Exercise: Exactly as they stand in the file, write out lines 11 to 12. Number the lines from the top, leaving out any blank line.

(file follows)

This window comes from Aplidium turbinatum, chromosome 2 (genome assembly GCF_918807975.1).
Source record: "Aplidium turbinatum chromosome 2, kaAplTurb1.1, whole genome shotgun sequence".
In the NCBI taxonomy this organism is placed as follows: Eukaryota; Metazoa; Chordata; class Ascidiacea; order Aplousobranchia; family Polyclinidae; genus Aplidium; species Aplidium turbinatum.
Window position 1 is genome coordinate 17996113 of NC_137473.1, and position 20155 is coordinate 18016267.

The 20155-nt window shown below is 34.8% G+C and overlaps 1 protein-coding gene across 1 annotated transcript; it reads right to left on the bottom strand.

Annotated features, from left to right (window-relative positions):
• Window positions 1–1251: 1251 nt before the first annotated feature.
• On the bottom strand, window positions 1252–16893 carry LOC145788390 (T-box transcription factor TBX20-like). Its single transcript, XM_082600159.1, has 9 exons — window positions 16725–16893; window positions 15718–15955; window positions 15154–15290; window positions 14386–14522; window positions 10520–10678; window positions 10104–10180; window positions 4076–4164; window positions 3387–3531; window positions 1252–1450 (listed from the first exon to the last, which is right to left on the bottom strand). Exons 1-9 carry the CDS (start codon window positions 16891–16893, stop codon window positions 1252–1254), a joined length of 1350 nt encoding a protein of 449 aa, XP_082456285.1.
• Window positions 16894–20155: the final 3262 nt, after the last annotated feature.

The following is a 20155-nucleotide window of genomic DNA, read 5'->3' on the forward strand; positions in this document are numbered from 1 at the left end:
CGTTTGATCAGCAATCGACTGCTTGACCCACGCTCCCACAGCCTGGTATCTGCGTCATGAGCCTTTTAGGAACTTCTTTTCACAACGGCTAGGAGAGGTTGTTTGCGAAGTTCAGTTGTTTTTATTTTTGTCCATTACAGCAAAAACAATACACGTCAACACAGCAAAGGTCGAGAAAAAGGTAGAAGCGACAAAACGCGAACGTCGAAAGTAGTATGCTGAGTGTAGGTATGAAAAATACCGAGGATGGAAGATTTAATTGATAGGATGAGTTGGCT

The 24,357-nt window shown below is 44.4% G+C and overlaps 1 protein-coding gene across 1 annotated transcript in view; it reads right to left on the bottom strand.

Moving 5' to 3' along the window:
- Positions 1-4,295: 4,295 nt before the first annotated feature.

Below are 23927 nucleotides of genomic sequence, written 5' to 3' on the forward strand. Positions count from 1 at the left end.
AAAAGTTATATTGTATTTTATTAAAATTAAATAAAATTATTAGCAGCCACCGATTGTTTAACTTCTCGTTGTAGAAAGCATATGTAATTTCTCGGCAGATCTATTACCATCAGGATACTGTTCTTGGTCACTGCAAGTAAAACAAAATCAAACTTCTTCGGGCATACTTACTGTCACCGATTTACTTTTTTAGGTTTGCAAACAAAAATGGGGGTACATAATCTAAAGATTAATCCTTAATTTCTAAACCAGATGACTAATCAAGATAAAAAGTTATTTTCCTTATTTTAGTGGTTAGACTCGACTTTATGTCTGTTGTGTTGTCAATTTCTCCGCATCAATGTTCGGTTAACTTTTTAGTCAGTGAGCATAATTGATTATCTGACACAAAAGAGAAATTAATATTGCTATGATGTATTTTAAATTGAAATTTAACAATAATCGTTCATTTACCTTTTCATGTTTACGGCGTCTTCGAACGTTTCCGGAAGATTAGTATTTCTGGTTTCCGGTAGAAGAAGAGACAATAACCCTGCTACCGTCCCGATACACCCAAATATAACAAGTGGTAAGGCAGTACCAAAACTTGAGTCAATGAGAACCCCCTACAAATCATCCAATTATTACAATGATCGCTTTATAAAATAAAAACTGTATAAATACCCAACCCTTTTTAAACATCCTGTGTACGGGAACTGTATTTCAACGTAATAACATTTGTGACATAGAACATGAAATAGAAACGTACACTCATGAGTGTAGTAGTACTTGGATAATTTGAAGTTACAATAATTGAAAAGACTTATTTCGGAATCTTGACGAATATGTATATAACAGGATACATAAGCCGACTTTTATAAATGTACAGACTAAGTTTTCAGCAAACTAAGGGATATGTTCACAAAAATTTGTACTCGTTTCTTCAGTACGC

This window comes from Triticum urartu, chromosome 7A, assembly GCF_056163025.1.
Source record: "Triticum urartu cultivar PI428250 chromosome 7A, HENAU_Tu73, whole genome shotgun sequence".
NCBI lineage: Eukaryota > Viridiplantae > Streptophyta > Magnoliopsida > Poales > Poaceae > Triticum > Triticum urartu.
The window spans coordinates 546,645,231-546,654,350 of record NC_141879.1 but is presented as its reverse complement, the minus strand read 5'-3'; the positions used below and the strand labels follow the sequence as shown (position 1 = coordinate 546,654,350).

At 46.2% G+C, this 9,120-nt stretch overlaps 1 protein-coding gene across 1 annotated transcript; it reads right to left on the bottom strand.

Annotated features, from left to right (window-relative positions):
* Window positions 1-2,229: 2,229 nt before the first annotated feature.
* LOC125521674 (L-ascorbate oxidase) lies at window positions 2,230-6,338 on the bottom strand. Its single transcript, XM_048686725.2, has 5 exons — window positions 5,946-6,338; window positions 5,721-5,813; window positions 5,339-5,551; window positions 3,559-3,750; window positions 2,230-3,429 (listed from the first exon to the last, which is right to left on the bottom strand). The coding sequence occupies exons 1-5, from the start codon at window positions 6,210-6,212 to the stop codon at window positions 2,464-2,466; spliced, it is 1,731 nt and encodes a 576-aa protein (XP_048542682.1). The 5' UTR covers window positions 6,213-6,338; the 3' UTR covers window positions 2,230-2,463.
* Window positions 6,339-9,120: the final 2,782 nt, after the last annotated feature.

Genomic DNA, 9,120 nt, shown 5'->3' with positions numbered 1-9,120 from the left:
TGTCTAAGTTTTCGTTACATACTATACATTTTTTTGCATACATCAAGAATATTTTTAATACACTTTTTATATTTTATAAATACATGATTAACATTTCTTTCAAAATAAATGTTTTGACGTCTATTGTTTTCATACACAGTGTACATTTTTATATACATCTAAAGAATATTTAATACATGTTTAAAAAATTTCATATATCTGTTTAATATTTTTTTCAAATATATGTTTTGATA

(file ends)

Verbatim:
CGTTTGATCAGCAATCGACTGCTTGACCCACGCTCCCACAGCCTGGTATCTGCGTCATGAGCCTTTTAGGAACTTCTTTTCACAACGGCTAGGAGAGGTTGTTTGCGAAGTTCAGTTGTTTTTATTTTTGTCCATTACAGCAAAAACAATACACGTCAACACAGCAAAGGTCGAGAAAAAGGTAGAAGCGACAAAACGCGAACGTCGAAAGTAGTATGCTGAGTGTAGGTATGAAAAATACCGAGGATGGAAGATTTAATTGATAGGATGAGTTGGCT

The 24,357-nt window shown below is 44.4% G+C and overlaps 1 protein-coding gene across 1 annotated transcript in view; it reads right to left on the bottom strand.